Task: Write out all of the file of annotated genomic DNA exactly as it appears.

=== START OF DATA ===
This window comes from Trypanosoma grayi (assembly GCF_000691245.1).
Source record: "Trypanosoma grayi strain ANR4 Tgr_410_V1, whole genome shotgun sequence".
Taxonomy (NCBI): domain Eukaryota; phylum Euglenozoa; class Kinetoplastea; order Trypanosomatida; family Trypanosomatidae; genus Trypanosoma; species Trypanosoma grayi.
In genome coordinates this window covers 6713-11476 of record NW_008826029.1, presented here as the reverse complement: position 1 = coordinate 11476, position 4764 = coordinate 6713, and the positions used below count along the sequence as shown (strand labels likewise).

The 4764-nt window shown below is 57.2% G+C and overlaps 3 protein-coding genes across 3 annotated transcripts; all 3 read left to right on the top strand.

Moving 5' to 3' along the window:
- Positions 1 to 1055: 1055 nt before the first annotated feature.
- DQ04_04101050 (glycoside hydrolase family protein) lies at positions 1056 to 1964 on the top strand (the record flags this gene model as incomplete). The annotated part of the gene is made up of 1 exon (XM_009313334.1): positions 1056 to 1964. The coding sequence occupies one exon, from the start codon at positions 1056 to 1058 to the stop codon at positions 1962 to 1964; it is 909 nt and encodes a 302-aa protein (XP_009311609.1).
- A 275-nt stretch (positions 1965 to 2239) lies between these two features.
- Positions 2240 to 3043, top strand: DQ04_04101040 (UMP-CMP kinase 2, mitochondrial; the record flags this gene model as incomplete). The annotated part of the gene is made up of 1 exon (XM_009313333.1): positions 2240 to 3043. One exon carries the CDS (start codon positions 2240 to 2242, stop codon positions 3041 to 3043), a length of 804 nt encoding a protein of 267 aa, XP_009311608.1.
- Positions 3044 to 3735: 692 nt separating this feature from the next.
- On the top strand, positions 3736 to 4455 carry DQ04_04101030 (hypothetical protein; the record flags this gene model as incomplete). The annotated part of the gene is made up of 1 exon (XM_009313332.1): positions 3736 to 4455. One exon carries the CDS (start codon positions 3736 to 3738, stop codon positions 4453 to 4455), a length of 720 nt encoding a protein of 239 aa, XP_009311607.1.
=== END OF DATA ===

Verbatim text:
This window comes from Trypanosoma grayi (assembly GCF_000691245.1).
Source record: "Trypanosoma grayi strain ANR4 Tgr_410_V1, whole genome shotgun sequence".
Taxonomy (NCBI): domain Eukaryota; phylum Euglenozoa; class Kinetoplastea; order Trypanosomatida; family Trypanosomatidae; genus Trypanosoma; species Trypanosoma grayi.
In genome coordinates this window covers 6713-11476 of record NW_008826029.1, presented here as the reverse complement: position 1 = coordinate 11476, position 4764 = coordinate 6713, and the positions used below count along the sequence as shown (strand labels likewise).

The 4764-nt window shown below is 57.2% G+C and overlaps 3 protein-coding genes across 3 annotated transcripts; all 3 read left to right on the top strand.

Moving 5' to 3' along the window:
- Positions 1 to 1055: 1055 nt before the first annotated feature.
- DQ04_04101050 (glycoside hydrolase family protein) lies at positions 1056 to 1964 on the top strand (the record flags this gene model as incomplete). The annotated part of the gene is made up of 1 exon (XM_009313334.1): positions 1056 to 1964. The coding sequence occupies one exon, from the start codon at positions 1056 to 1058 to the stop codon at positions 1962 to 1964; it is 909 nt and encodes a 302-aa protein (XP_009311609.1).
- A 275-nt stretch (positions 1965 to 2239) lies between these two features.
- Positions 2240 to 3043, top strand: DQ04_04101040 (UMP-CMP kinase 2, mitochondrial; the record flags this gene model as incomplete). The annotated part of the gene is made up of 1 exon (XM_009313333.1): positions 2240 to 3043. One exon carries the CDS (start codon positions 2240 to 2242, stop codon positions 3041 to 3043), a length of 804 nt encoding a protein of 267 aa, XP_009311608.1.
- Positions 3044 to 3735: 692 nt separating this feature from the next.
- On the top strand, positions 3736 to 4455 carry DQ04_04101030 (hypothetical protein; the record flags this gene model as incomplete). The annotated part of the gene is made up of 1 exon (XM_009313332.1): positions 3736 to 4455. One exon carries the CDS (start codon positions 3736 to 3738, stop codon positions 4453 to 4455), a length of 720 nt encoding a protein of 239 aa, XP_009311607.1.